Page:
Re: New dual-boot laptop with two SSD drives: should I use LVM (and I have no experience with it)?
- Date: Fri, 12 Apr 2019 14:46:45 -0600
- From: Thomas D Dial <tdial@xxxxxxx>
- Subject: Re: New dual-boot laptop with two SSD drives: should I use LVM (and I have no experience with it)?
On Fri, 2019-04-12 at 09:41 -0500, Tom Browder wrote:
> I've been using Linux for over 20 years, and Debian for over 10, but
> I've always used conventonal partitions and /etc/fstab definitions.
> Now that I'm getting a virgin, up-to-date laptop, I am considering
> ising LVM but want to get the option of expert users: Should I go that
I would strongly recommend LVM as an option. I have used LVM on Linux -
and Debian - for as long as it has been available, and for some years
earlier on HP-UX.
As far as I know, it is no more likely to have failures than any other
disk layout, data recovery after failure is no harder. The only real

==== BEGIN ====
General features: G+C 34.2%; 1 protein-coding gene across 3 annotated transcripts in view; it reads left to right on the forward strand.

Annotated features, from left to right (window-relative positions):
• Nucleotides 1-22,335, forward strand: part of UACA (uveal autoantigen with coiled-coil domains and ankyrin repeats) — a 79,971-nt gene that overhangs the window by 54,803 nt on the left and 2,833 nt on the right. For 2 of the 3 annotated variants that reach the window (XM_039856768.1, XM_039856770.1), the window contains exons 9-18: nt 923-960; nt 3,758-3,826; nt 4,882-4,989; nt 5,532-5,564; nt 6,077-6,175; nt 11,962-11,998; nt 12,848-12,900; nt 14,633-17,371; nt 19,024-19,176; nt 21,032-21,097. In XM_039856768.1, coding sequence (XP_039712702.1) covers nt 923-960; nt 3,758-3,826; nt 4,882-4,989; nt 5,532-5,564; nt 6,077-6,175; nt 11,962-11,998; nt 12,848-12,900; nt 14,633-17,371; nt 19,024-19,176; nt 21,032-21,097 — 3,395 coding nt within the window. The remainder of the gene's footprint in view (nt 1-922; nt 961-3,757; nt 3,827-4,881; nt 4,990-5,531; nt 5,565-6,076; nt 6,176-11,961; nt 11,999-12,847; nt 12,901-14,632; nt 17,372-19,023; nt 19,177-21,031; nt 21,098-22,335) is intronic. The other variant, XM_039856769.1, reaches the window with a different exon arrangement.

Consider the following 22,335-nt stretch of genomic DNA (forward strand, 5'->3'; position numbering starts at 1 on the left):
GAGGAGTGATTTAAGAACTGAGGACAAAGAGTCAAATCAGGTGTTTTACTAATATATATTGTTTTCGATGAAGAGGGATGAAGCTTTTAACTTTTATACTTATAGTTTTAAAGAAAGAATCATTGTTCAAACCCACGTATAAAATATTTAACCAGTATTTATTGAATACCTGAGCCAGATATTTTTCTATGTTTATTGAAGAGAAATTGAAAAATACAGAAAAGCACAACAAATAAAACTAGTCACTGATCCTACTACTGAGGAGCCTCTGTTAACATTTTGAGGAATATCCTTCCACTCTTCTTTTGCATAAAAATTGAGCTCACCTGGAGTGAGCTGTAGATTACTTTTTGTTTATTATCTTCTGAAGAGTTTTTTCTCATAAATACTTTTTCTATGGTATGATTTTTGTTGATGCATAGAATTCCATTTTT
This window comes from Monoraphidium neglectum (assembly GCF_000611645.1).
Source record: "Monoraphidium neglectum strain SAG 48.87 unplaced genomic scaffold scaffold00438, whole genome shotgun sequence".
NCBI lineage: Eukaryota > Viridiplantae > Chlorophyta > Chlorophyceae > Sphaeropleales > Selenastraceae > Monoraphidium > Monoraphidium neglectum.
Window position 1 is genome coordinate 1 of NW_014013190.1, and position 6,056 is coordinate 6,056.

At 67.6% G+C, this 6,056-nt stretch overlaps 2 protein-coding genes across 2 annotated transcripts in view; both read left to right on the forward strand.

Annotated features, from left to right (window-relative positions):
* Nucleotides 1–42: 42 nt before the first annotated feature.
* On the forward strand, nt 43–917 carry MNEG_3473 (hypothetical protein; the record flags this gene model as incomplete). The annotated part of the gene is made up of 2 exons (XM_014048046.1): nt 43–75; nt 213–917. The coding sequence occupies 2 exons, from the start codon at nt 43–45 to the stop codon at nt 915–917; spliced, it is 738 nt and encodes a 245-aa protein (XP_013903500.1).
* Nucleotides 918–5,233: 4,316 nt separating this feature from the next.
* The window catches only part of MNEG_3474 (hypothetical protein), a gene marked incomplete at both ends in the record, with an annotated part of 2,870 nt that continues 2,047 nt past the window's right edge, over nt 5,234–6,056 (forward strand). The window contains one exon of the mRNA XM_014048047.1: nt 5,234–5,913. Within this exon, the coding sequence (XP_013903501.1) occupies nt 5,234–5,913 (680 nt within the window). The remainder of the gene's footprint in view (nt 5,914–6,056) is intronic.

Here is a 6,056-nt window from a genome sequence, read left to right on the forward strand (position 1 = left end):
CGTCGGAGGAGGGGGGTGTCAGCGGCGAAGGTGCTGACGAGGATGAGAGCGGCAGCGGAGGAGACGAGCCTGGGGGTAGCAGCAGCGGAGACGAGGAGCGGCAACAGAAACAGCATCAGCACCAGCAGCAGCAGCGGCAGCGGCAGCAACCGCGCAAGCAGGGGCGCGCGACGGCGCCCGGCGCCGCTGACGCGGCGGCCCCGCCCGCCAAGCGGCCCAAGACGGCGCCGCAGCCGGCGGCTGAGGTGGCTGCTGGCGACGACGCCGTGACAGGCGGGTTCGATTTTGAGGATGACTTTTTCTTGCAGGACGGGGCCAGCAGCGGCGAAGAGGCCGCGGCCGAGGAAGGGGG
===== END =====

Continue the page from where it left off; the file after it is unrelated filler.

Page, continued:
additional consideration is the need for the recovery machine and
software to understand enough about LVM, and any other Linux based
system can easily be used for that even if it does not intrinsically use
In terms of management, it is a major advance over physical partitioning
for the file systems and, depending on particular file system
characteristics, allows you to get out of space problems without down
time in many cases (online resizing is available for jfs, xfs, I think
for ext2/3/4, and possibly others).
My recommendation is to use it unless you choose to use ZFS.
> Every thing I read says I should, but my reluctance in the the past
> has always been my comfort level with handling disk failures (I've had
> my share) and recovery of lost data. Note that most of my disk
> failures have been the computer interface and I have been able to read
> the "bad" disk from another computer via a USB inteface.
> I'm leaning toward using LVM but would appreciate any advice from LVM
> Best regards,